An optimal way to ensure that a healthcare professional or covered entity is HIPAA compliant involves certification. Certification can either mean that an organization has passed a HIPAA Compliance Audit or that an organization’s employees have obtained the knowledge and skills needed to comply with HIPAA regulations.
Additionally, leaders and employees alike are encouraged to obtain and evaluate a HIPAA Compliance Checklist. This checklist provides a step-by-step guide that healthcare professionals can use to ensure that standards are being followed, risks have been assessed and mitigated, and effective security strategies have been implemented in order to maintain the highest level of compliance. Several healthcare organizations offer a HIPAA Compliance Checklist pdf file that covered entities can refer to for convenience. HIPAA Compliance pdfs include guidelines, questionnaires, HIPAA compliance examples, and additional resources that can be used for training and enforcement purposes.
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Effective cybersecurity is a key component of HIPAA compliance, and as such, it’s essential that covered entities have security protocols in place to protect their systems and networks from unauthorized, malicious access.
To ensure that cybersecurity tools and programs align with HIPAA compliance, these programs should be compared against HIPAA audit checklists and a HIPAA compliance checklist for software development. Only if a service or program complies with HIPAA guidelines is it appropriate for the protection of private health information.
For example, one of Trava’s business solutions is specifically designed to invest time and expertise into maintaining compliance requirements within a given industry. In addition, our software solutions determine a client’s risk level, assess system vulnerabilities, mitigate potential dangers, run simulations and tests, and even insure clients against future attacks.
Remaining compliant with current and emerging HIPAA regulations requires a system of tools and programs that guide and protect covered entities throughout each aspect of patient services and healthcare transactions. A well-designed collection of services will include:
By reviewing and understanding the HIPAA Compliance Checklist 2022, management teams within covered entities can simplify their organization’s cybersecurity needs. A solution should be in place to address each element of the checklist, both for current and subsequent years.
Cybersecurity in general can be quite complicated for individuals and organizations that do not specialize in that specific domain. To make better sense of HIPAA regulations, compliance requirements, and cybersecurity measures, HIPAA training programs present an immense benefit.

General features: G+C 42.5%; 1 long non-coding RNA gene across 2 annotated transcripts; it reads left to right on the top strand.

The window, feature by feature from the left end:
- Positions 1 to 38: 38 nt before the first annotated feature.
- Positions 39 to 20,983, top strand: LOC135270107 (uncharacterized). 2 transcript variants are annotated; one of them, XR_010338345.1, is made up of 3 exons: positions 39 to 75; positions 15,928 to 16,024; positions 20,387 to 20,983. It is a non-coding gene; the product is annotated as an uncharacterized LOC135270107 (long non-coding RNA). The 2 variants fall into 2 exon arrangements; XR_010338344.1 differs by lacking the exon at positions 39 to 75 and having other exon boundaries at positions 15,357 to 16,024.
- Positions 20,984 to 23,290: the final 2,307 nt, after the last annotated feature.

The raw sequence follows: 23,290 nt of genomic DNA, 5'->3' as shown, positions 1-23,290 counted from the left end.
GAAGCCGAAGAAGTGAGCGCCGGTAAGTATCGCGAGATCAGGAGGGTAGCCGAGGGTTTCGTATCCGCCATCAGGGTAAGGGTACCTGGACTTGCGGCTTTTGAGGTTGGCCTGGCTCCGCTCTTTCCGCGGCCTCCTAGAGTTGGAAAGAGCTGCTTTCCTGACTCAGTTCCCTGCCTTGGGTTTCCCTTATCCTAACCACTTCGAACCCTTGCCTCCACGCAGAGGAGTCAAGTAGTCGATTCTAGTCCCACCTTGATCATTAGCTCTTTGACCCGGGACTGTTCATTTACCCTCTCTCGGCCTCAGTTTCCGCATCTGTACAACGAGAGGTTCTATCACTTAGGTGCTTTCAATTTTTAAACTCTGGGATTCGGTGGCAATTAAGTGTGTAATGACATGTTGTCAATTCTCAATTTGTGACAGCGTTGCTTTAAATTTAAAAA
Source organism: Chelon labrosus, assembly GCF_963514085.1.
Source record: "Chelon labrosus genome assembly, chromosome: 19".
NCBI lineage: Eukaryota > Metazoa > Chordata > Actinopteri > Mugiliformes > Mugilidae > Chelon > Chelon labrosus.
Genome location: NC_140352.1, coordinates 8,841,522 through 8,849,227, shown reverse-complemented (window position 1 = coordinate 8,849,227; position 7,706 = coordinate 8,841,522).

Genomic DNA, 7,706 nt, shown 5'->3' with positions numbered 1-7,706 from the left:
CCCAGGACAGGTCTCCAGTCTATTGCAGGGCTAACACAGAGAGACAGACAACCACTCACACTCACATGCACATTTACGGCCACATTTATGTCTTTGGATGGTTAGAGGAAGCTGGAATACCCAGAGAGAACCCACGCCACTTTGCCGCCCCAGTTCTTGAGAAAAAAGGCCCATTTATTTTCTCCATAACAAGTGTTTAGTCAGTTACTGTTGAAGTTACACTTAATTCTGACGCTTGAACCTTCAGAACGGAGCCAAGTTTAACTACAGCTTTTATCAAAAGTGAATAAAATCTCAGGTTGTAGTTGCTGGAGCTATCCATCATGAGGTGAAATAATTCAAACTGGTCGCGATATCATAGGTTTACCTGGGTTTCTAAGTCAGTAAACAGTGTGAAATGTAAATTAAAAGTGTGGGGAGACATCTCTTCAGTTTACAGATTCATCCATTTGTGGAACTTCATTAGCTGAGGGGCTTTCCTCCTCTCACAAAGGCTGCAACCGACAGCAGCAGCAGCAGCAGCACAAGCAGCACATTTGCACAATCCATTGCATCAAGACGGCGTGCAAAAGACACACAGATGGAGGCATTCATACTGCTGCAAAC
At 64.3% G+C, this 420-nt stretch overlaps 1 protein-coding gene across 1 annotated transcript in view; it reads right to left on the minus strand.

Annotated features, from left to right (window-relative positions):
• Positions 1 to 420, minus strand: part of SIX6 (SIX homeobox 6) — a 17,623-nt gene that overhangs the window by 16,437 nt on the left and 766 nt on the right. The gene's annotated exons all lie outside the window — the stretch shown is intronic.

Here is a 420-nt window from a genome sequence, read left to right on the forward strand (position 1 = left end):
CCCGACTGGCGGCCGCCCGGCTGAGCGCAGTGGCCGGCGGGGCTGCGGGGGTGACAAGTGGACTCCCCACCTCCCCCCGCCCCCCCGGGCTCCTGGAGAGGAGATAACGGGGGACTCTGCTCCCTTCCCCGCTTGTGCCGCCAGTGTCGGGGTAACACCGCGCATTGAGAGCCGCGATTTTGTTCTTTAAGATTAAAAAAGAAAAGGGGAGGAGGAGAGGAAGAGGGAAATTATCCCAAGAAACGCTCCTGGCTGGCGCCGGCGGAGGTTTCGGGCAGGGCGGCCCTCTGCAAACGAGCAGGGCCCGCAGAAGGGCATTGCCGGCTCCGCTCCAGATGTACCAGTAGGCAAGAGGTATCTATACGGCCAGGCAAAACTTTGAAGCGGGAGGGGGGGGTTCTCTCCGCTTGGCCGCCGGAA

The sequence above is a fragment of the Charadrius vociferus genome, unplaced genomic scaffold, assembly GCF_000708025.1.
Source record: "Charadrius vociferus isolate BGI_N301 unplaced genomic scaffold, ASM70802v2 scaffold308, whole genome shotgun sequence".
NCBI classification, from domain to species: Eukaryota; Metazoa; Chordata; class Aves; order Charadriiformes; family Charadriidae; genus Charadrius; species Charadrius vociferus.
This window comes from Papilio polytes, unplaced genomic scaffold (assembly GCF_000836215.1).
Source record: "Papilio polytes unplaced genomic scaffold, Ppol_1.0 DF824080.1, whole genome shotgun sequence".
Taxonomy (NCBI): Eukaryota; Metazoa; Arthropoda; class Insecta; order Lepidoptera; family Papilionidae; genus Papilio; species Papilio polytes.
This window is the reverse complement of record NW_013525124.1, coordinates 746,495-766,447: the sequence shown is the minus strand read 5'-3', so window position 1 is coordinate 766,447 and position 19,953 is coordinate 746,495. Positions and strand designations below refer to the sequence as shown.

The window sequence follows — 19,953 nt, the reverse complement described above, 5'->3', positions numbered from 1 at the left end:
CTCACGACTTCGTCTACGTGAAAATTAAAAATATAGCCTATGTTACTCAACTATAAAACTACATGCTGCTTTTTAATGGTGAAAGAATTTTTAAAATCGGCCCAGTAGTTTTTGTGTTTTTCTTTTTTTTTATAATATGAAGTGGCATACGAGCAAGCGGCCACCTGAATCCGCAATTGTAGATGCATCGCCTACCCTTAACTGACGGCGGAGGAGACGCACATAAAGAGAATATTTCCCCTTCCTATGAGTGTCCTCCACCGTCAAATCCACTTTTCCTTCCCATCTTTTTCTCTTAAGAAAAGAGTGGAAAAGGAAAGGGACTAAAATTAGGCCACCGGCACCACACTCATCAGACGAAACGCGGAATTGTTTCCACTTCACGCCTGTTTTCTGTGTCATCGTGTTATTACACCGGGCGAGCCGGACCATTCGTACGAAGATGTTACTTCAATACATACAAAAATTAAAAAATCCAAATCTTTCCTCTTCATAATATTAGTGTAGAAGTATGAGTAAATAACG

There are numerous HIPAA-related courses available for professionals who need to be knowledgeable about the scope of HIPAA standards and requirements. Many of these training programs include specialized focuses on digital, electronic, and cybersecurity aspects of healthcare.
For example, while some employees require basic HIPAA training, others may work in a more niche sector of the healthcare industry. Programs such as HIPAA IT Certification and Cybersecurity Awareness Training for Employees are more catered to these professional roles.
Additionally, in an effort to make HIPAA compliance accessible to all employees in healthcare-related work, several organizations offer free HIPAA training for employees. For healthcare professionals whose employers require certification, there are options to take free HIPAA training with certificates included.
While it’s essential for employees throughout every covered entity to be adequately trained in HIPAA practices and remain compliant with the evolving landscape of standards for electronic medical transactions, compliance alone is not enough.
Employing the use of the most advanced security programs and engaging in continuous network monitoring is a must when it comes to keeping private information secure. Human efforts can only accomplish so much, and to supplement those efforts, organizations need security automation, authentication steps, notifications, machine learning that predicts cyber-attacks before they occur, and constantly evolving safety measures.
If your organization is in need of cybersecurity and compliance tools, Trava has solutions that fit every industry’s need for safety and security. Visit us to learn more or schedule a demo with our team.